POETRY@TheBreman Featuring Ilya Kaminsky and Katie Farris
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POETRY@TheBreman Featuring Ilya Kaminsky and Katie Farris

POETRY@TheBreman Featuring Ilya Kaminsky and Katie Farris
Apr 18 2023 | 7:00 PM - 8:00 PM

POETRY@TheBreman Featuring Ilya Kaminsky and Katie Farris


WHEN: April 18th at 7:00PM
WHERE: The Breman Museum or Virtually Via Zoom
The Breman Museum will present poets Ilya Kaminsky and Katie Farris in a program coinciding with Yom HaShoah (Holocaust Remembrance Day) at 7PM Tuesday, April 18, 2023.
Jewish poet Kaminsky has been an important voice on the Russian-Ukrainian conflict since Russia invaded his homeland a year ago and We Lived Happily During the War -- the first poem from his collection Deaf Republic, a finalist for the 2019 National Book Award in poetry -- went viral.
“Poetry now is as necessary as ever — not because it is pretty or fancy but because it helps us to articulate the most impossible moments: It gives us a gasp, a scrap of air in our lungs,” he told Atlanta Magazine last year. “When we have nothing else, we can still hold a handful of words in our memory, a tune, and that might be all we have got now to survive — we don’t know yet. But if we are lucky, it is there, stored in our memories.”
Kaminsky, whose reading on April 18 will include We Lived Happily During the War, was selected by the BBC as one of the “12 artists that changed the world” in 2019. Meanwhile, his wife, poet Katie Farris, has been immersed in a struggle of a more personal sort, with breast cancer.
“Katie’s war zone is her own body,” Kaminsky told Atlanta Magazine. “Her bravery and her ability to find music and vivid imagery and stories from the intensity of her waiting is so much more crucial than mine can ever be. I am watching her in awe.”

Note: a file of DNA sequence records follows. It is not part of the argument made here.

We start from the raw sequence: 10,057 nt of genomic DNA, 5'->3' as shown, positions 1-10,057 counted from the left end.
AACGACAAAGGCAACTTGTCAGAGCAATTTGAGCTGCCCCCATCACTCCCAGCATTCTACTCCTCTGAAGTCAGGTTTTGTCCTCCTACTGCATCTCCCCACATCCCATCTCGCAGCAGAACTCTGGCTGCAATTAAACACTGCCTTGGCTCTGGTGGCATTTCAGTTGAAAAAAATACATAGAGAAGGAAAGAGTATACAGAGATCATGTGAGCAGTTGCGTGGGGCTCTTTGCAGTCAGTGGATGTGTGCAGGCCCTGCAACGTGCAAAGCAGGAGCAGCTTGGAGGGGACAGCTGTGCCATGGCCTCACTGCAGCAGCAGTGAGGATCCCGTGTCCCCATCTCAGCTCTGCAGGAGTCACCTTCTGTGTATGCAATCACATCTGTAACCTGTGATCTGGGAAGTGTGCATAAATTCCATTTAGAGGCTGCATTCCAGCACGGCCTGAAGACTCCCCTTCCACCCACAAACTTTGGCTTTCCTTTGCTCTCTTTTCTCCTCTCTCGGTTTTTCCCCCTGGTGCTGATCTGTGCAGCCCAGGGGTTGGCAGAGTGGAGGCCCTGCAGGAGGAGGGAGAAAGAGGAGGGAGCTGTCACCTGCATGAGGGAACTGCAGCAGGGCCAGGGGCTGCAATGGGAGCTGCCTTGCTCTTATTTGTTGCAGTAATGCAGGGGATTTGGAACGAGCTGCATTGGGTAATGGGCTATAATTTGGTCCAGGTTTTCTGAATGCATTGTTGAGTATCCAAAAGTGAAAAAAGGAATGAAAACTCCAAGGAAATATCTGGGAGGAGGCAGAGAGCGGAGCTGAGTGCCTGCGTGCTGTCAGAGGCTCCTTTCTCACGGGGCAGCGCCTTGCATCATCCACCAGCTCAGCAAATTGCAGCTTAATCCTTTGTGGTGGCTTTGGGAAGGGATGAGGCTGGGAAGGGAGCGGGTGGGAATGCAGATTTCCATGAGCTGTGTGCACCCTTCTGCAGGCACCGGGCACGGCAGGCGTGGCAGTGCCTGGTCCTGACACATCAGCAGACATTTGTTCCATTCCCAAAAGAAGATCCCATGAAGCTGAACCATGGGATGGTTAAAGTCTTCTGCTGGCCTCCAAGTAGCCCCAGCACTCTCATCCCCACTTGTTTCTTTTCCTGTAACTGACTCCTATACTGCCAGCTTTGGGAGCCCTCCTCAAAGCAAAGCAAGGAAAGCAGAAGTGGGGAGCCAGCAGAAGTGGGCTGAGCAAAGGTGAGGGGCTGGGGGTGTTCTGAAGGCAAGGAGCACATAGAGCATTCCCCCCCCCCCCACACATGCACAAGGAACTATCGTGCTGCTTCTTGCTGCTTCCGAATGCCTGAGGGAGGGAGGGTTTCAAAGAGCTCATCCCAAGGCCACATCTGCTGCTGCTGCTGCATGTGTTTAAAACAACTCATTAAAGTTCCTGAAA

In her poem Why Write Love Poetry in a Burning World, published late last year on Granta.com, Farris wrote,
Why write love poetry in a burning world?
To train myself, in the midst of a burning world
to offer poems of love to a burning world.
Farris and Kaminsky will do a book signing, including Farris’ just-published collection Standing in the Forest of Being Alive, following their reading.
“On Yom HaShoah, as we remember and mourn the 6 million European Jews lost amid the horrors of the Holocaust, The Breman will also take measure of contemporary struggles, both political and personal,” said Breman Executive Director Leslie Gordon. “Poets can help us make sense and, as Ilya Kaminsky has said is his mission, to witness and share ‘lyricism in the whirl of our griefs.’”
Farris and Kaminsky are former residents of Atlanta, where he served as the Bourne Chair in Poetry at Georgia Tech and the director of Poetry@Tech. Kaminsky joined Princeton University as a professor of creative writing in January. Farris, a former Georgia Tech associate professor of literature, media and communication, is a visiting associate professor at Princeton.

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